Spectroscopy data were acquired after anatomical cine imaging and prior to contrast agent injection. Cine imaging in four-chamber and short-axis views were repeated with navigator gating on the diaphragm for subsequent planning of the spectroscopic voxel and to account for potential subject movement during the scan session. Prior to the acquisition of spectroscopy data, iterative volume shimming was performed over a volume of 15 × 25 × 45 mm3 during a single breathhold. Thereafter, voxels of 7–8 mL (10 × 20 × 35–40 mm3) were positioned in the interventricular septum (IVS) and proton spectra were recorded using a PRESS (point-resolved spectroscopy) sequence in systole with optimized spoilers (Fig. 1) . Spectroscopic data acquisition was double-triggered using electrocardiogram (ECG) triggering and pencil beam navigator-based respiratory gating on the diaphragm with a gating window of 4 mm. Water suppression was achieved by chemical shift selective saturation (CHESS) (excitation bandwidth 100 Hz) . A total of 96 averages with water suppression and 16 averages without water suppression were recorded at a spectral bandwidth of 2000 Hz (1024 samples) and a minimum TR of 2000 ms (TE = 22 ms, flip angle = 90°).
Functional and geometric parameter assessment based on imaging data was achieved using commercial post-processing software (IntelliSpace Portal, Philips, Best, The Netherlands). The bSSFP imaging data were used to measure the IVS at maximum extension in end diastole, LV and right ventricular (RV) end-diastolic volume (LVEDV/RVEDV), left ventricular end-diastolic diameter (LVEDD), left and right ventricular ejection fraction (LVEF/RVEF), stroke volume (SV), and LVM indexed to body surface area (LVMi).
LV strain and strain rate analysis was performed using feature tracking analysis (Image-Arena VA Version 4.6 and 2D Cardiac Performance Analysis MR Version 4, TomTec Imaging Systems, Unterschleissheim, Germany). The bSSFP images were used to manually draw endocardial contours followed by software-driven automatic tracking. End-systolic global longitudinal (GLS) and circumferential strain (GCS) as well as peak diastolic longitudinal and circumferential strain rate were extracted.
Spectroscopy data were first reconstructed in MATLAB (The Mathworks, Natick, Massachusetts, USA) using a customized reconstruction pipeline based on ReconFrame (GyroTools LLC, Zurich, Switzerland) as illustrated in Fig. 2. After noise decorrelation, a singular value decomposition approach (SVD) was used for the combination of all five individual coil channels. Weights estimated from the water spectra were used for the calculation of water-unsuppressed and water-suppressed signals [20, 21]. Following this step, individual averages were phase-corrected. For non-water suppressed spectra, phasing was based on the water peak whereas for water-suppressed spectra, phasing was based on the peak at 1.3 ppm for TG and on the peak at 3.01 ppm for CR. Afterwards, averaging was conducted.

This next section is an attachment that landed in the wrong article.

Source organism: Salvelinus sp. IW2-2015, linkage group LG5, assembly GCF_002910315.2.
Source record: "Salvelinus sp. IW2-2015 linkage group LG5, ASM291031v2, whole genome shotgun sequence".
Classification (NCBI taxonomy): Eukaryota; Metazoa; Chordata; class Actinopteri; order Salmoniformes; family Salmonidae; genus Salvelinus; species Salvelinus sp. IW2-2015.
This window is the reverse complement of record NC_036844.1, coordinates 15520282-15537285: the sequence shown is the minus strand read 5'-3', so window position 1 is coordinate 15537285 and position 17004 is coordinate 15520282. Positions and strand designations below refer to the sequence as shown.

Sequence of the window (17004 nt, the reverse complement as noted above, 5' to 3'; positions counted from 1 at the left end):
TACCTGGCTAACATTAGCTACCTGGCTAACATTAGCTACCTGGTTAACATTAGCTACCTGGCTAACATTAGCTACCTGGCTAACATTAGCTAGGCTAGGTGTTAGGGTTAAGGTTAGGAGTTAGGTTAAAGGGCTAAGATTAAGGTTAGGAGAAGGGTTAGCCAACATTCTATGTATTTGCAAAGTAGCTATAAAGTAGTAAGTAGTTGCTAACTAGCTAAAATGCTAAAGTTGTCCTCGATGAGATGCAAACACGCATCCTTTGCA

Reconstructed and averaged spectra were analysed in jMRUI/AMARES (version 5.2)  Water-unsuppressed and water-suppressed spectra were time-domain fitted using Lorentzian line shapes after first-order phase correction. A Hankel-Lanczos Singular Value Decomposition (HLSVD) approach was used to filter out the residual water peak and a total of six resonances were fitted to the water-suppressed spectra: (1) TG at 0.9, 1.3 and 2.1 ppm, (2) CR at 3.01 ppm, (3) trimethylammonium (TMA) at 3.2 ppm and (4) the residual water at 4.7 ppm. The maximum linewidth of all resonances was limited by soft constraints to 0.75 ppm and relative chemical shifts were used as fixed boundary conditions.
For the calculation of triglyceride- and creatine-to-water ratios (TG/W and CR/W), data were first corrected for longitudinal and transverse relaxation by using T1 = 970 ms and T2 = 40 ms for myocardial water, T1 = 280 ms and T2 = 80 ms for myocardial TG, and T1 = 1480 ms and T2 = 135 ms for CR [21, 23]. The TG/W ratio was then calculated as the sum of the fitted TG resonances at 0.9 and 1.3 ppm divided by the fitted water. The CR/W ratio was calculated from the CR resonance at 3.01 ppm divided by the fitted water signal.